I wish I could say that the blog has been silent these past couple of weeks because I’ve been busy combining wheat and canola. Instead, I’ve been bemoaning the cold wet weather that has kept us off the fields. As each day goes by and winter creeps closer, the situation becomes more and more critical. Not only does time become short but the longer we have to wait, the more the quality of the grain deteriorates. What looked like a bountiful harvest a few weeks ago is in danger of being lost and the mood of the community is sombre.
As long as I’ve lived in a rural community, I’ve recognized the importance of the weather to the local economy but never so much as since I started working on the farm during seeding and harvest. Now I check the forecast several times a day. Finally today we have reason for hope! Though the sky is gray and the ground wet, there’s no more rain in the 14 day forecast! If it’s correct, and oh how we hope it is, it will still be several days before we can be back in the fields. Not only does the mud have to dry so that the heavy equipment doesn’t get stuck in the fields but the grain itself will spoil if it’s combined and stored when its moisture content is too high.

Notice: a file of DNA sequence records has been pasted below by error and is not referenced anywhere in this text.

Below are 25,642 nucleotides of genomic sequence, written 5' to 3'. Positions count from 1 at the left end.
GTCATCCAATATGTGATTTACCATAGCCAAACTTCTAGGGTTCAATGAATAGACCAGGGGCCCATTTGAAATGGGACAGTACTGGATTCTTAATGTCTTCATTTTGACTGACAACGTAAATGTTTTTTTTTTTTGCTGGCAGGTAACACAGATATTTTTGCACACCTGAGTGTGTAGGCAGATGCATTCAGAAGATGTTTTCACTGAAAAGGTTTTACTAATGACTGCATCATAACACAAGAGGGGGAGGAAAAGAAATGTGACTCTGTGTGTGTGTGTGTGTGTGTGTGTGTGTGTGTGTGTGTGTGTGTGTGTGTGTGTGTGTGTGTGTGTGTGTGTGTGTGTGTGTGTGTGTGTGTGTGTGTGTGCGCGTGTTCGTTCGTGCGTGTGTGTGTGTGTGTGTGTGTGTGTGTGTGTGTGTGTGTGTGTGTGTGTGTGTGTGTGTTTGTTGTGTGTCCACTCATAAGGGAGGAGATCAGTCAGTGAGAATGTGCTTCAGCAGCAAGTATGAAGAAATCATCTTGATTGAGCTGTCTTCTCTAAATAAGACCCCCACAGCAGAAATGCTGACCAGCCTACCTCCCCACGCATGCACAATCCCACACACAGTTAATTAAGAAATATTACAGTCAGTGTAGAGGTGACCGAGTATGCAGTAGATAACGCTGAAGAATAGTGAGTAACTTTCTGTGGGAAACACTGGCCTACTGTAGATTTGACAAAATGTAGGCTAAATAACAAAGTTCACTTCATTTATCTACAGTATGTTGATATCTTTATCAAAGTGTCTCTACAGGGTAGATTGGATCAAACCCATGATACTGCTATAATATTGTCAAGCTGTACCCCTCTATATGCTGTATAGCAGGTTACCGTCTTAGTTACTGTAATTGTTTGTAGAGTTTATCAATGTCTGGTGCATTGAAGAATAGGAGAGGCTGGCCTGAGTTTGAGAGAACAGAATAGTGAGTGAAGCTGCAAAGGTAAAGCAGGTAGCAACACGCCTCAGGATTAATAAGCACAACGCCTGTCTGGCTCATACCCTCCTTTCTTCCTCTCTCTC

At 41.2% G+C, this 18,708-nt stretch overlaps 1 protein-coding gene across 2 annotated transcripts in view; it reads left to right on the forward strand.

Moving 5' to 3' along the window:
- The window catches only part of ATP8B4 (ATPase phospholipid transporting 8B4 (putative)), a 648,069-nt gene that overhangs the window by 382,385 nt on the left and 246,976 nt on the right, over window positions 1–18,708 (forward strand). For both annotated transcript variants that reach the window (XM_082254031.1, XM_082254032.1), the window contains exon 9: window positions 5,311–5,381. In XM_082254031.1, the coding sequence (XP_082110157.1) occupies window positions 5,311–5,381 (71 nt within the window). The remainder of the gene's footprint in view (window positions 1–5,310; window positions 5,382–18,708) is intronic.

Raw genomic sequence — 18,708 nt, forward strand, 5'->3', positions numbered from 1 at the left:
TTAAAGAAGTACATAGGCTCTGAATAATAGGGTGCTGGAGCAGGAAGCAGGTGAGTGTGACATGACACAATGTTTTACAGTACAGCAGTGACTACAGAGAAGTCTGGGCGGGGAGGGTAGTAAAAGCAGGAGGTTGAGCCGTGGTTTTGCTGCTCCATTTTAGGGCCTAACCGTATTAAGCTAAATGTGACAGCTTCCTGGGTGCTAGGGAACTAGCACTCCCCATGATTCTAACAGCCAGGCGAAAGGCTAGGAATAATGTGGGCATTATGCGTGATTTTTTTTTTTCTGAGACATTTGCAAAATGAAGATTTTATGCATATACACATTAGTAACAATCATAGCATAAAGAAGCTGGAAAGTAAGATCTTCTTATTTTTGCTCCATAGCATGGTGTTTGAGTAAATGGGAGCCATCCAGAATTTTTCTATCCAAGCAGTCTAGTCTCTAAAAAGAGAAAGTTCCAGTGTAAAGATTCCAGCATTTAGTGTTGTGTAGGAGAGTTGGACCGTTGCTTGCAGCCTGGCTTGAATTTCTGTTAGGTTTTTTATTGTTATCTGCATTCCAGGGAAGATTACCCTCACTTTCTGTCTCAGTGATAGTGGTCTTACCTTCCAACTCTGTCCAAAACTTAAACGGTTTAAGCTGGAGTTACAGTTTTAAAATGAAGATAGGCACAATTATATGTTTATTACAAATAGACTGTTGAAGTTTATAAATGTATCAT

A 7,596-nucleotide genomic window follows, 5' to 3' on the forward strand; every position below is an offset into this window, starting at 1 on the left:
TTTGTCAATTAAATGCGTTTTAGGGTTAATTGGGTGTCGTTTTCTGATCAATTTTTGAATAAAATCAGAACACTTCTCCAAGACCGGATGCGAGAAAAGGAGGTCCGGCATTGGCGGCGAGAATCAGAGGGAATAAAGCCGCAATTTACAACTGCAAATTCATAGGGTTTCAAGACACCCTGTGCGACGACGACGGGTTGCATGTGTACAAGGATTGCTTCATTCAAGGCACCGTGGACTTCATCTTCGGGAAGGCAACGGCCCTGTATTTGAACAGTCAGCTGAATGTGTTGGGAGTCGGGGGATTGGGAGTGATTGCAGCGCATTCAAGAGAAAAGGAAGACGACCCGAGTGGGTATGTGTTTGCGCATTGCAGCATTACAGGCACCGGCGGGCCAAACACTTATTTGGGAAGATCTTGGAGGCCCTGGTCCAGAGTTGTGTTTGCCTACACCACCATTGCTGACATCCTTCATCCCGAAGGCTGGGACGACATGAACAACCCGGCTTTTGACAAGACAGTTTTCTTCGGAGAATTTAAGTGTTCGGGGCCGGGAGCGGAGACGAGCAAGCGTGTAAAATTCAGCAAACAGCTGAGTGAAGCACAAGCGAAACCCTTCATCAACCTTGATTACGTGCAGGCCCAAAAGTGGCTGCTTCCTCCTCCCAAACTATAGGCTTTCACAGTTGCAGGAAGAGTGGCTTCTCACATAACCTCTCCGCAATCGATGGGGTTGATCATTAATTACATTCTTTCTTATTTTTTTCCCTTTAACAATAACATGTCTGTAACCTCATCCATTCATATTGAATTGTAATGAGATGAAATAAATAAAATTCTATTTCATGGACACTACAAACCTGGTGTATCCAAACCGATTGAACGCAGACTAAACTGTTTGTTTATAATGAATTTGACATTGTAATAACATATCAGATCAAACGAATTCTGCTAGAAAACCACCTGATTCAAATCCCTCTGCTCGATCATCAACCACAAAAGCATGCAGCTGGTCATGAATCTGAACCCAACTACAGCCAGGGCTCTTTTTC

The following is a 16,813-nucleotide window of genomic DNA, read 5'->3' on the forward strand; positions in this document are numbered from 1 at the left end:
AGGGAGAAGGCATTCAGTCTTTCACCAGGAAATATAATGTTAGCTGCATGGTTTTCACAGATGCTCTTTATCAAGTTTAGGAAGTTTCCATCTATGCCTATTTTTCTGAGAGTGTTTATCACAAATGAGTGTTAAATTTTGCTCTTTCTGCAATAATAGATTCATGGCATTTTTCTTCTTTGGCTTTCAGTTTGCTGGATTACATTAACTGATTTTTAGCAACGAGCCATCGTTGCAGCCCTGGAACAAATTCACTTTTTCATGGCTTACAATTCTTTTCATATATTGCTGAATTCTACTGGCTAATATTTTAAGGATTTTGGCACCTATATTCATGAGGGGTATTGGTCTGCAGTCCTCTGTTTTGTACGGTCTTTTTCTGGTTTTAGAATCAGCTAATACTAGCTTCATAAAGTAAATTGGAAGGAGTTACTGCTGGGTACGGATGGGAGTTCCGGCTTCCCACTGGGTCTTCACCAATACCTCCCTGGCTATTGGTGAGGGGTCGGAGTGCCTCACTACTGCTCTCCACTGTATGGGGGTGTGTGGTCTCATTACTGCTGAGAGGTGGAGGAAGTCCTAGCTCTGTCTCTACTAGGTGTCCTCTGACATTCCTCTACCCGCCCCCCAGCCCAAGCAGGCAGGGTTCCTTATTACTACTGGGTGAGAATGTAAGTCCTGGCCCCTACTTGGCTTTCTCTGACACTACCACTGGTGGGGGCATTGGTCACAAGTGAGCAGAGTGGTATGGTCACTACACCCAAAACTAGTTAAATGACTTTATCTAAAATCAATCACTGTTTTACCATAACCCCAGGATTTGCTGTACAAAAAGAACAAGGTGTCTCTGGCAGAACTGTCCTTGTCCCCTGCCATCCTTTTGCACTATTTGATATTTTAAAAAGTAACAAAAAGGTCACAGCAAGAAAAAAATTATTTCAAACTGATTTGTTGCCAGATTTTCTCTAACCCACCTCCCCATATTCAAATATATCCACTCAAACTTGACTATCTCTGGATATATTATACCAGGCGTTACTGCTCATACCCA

We also have another reason for optimism. In over 60 years of farming, Louis (the farmer that we work for) has never seen a year without a harvest! Some have been better than others, of course. There have been lean years and years of plenty but never a year without any grain in the bins. We trust that this will not be the first.
In church yesterday, we were reminded of the words of the Old Testament prophet, Habbakuk, who said “Though the fig tree does not bud and there are no grapes on the vines, though the olive crop fails and the fields produce no food, though there are no sheep in the pen and no cattle in the stalls, yet I will rejoice in God my Savior. The Sovereign Lord is my strength.” (3:17-19a) Ultimately, our hope is in Him.